Uggggggh. I hate spending money, and we're spending so much of it getting set up here. It is fucking painful. The only way I can reconcile myself to it is by spending the bare minimum humanly possible to get exactly the things I want without going to Ikea, and it's at times like this I realize how important it is to have a life partner who has the same priorities as you beyond simply the lots-of-high-quality-orgasms (both cheapskates, both sybarites, both Ikeaphobes). We went into one store three times today, and went on a 40 minute drive in the pounding rain to pick up a Freecycle offering. All of the other men I've ever carnivally intercoursed with would have spasmed with impatience.
This is the first Ikea-free house I'll have lived in, by the way, since leaving my parents' home, which is still Ikea-free. I don't object to Ikea in principal if I think about it rationally, and considering how fucking expensive Australia is, it would probably make a lot of financial sense for us to go on an Ikea run. But I find it such a draining, miserable consumer experience to go there; I feel so anticipated somehow, which you'd think would be a good thing but somehow it isn't.
And less rationally and more emotionally, I do object to Ikea in principal. It's this sort of vision of a Soviet Russia without shortages . . . they might not be starving you, but they've still murdered all the mencheviks and are betraying and undermining international anarcho-syndicalists at every turn.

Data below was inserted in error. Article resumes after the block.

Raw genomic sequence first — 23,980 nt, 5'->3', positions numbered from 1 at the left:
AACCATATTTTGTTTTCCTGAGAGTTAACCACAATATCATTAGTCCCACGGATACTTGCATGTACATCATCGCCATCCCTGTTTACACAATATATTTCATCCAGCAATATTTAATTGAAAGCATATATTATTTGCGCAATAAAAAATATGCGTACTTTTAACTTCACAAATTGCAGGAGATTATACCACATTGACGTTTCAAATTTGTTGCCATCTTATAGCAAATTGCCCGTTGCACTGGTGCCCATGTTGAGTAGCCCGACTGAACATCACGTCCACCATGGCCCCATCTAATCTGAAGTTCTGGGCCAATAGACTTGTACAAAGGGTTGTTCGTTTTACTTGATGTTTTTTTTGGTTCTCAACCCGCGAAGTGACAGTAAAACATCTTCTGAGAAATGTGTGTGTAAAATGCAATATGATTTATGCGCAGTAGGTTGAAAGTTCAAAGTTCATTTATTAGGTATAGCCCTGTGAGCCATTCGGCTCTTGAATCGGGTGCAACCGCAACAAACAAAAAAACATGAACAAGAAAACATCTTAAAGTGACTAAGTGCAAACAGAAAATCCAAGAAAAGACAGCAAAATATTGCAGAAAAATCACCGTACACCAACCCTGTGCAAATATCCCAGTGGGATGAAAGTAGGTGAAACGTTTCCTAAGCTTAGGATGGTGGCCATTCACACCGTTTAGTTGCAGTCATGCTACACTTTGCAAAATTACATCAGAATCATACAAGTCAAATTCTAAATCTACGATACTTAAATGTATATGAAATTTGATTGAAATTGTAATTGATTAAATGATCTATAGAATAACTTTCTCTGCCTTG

Not to mention they won't knock off $30 or $40 if you haggle. I've never considered myself a haggler but living in Australia now, it seems that I am. I never buy a big ticket item without asking for a discount because of some insignificant flaw, offering to pay in cash or asking for delivery to be chucked into the ticket price. So far it's worked, of course. It's like getting laid. Everybody wants to strike a deal, you just have to make it clear you're on the table. Or something.
But apparently, from discussions I've been having, women don't try to get prices down here. I hope the people who've been telling me that are wrong because that's crazy. But I've been told there's some sort of social conditioning going on involving a strong, strong desire not to seem like a cheapskate, and it just being sort of rude and forward to ask.
When we decided to come here, the F-word and I would warn each other often that moving back to an Anglo-Saxon country, we'd have to stop being rude Eur0-style cunts who drop their money on the counter, don't respect other people's personal space, and get pushy when they're crowded - you know - the normal social behavior of urban Europeans.
But one thing we're grateful for that we picked up in Europe, where it is a truth universally acknowledged and borne out in the unfriendly, unobsequious behaviour of salespeople, is an understanding that salespeople are not your friends and you don't have to pretend they are. They want you to pay a lot, and even to buy things you don't need; you want the opposite. Your relationship, by its very nature, is an oppositional one, and they are certainly haggling with you, if they're doing their job well.